Ramesh recently worried about the health consequences of banning plastic bags:
Jonathan Klick and Joshua Wright, who are law professors at the University of Pennsylvania and George Mason University, respectively, have done a more recent study on the public-health impact of plastic-bag bans. They find that emergency-room admissions related to E. coli infections increased in San Francisco after the ban. (Nearby counties did not show this increase.) And this effect showed up as soon as the ban was implemented. (“There is a clear discontinuity at the time of adoption.”) The San Francisco ban was also associated with increases in salmonella and other bacterial infections. Similar effects were found in other California towns that adopted such laws.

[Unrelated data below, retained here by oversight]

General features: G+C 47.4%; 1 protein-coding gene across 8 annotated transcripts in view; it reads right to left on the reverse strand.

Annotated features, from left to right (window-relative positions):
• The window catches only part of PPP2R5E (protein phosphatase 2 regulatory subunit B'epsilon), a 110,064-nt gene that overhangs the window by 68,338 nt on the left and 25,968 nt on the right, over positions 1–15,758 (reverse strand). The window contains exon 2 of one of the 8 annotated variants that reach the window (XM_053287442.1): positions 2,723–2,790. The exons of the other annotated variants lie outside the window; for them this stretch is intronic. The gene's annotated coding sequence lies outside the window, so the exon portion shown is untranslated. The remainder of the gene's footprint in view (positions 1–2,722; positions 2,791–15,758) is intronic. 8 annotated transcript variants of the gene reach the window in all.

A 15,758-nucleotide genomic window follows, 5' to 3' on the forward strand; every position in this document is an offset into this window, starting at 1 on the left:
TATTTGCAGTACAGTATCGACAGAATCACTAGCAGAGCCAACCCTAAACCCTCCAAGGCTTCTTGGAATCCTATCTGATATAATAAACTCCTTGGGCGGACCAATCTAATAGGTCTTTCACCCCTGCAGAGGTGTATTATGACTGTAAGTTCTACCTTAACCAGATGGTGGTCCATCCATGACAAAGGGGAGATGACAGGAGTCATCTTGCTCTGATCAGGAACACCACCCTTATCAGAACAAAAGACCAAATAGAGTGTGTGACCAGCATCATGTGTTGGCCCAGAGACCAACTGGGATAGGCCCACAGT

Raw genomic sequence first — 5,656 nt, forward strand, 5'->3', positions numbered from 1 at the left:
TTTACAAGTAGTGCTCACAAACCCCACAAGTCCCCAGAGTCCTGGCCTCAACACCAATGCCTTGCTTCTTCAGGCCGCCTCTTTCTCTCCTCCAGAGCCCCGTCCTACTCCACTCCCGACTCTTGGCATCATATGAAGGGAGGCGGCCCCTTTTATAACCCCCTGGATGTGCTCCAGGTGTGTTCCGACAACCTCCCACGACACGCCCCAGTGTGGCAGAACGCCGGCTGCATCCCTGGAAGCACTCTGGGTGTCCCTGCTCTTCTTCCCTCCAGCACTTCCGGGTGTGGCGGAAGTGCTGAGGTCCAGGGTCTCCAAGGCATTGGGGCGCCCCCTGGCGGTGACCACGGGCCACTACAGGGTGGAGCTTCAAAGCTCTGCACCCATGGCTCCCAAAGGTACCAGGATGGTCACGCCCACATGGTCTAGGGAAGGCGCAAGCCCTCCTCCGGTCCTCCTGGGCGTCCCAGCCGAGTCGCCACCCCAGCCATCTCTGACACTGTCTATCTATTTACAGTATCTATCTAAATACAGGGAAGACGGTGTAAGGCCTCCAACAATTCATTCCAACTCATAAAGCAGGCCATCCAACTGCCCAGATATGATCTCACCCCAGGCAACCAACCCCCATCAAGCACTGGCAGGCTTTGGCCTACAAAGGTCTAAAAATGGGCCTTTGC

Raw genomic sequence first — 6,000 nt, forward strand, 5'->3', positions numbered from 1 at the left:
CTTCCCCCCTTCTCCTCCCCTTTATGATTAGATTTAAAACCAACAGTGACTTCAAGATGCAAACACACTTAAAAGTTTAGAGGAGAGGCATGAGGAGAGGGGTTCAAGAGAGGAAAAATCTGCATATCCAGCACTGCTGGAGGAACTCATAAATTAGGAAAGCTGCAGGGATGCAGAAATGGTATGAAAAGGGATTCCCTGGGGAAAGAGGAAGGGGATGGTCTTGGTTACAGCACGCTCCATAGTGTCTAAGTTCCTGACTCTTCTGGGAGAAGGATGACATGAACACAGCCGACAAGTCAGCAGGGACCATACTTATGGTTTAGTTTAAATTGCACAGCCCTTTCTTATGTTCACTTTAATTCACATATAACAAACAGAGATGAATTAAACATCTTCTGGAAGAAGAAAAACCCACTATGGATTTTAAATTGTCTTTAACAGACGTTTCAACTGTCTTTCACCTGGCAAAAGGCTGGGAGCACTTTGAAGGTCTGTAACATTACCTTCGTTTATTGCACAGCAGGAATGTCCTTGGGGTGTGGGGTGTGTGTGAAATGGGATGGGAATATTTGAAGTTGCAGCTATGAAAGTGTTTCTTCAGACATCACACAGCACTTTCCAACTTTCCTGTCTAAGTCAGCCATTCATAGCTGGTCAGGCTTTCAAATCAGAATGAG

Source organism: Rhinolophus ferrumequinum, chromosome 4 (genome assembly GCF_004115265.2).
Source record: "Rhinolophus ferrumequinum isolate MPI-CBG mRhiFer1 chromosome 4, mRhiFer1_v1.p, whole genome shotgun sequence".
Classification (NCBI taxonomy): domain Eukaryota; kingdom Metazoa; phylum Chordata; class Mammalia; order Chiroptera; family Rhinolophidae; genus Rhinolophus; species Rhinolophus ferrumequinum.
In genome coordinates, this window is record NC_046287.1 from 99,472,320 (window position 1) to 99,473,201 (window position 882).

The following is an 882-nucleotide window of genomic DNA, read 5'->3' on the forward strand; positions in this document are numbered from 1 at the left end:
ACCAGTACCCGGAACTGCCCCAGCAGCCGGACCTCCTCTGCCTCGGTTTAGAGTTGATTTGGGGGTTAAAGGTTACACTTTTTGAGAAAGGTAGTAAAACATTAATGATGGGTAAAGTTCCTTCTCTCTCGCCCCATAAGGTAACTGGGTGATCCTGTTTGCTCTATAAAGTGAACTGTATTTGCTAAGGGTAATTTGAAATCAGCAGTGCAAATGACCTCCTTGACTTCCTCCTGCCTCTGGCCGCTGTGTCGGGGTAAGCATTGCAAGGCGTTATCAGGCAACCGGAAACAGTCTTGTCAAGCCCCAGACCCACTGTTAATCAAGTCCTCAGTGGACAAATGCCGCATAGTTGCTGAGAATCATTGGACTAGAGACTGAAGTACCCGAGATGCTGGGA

City officials in San Francisco are pushing back on this research:
In a memo (pdf) released earlier this week, [Tomás Aragón, an epidemiologist at UC Berkeley and health officer for the city of San Francisco] explained that this is an example of the “ecological fallacy.” In order to establish a link between the bag ban and illnesses, the authors would have to show that the same people who are using reusable bags are also the ones getting sick. This study doesn’t do that. Aragón also points out that emergency-room data can be very incomplete—under an alternate measure, there’s been no rise in E. coli at all.
Aragón also offers an alternative hypothesis for the recent rise in deaths related to intestinal infections. A large portion of the cases in San Francisco involve C. difficile enterocolitis, a disease that’s often coded as food-borne illness in hospitals. And this disease has become more common in lots of places since 2005, all around the United States, Canada, and Europe (for yet-unexplained reasons). “The increase in San Francisco,” he notes, “probably reflects this international increase.”
Previous Dish on the subject here.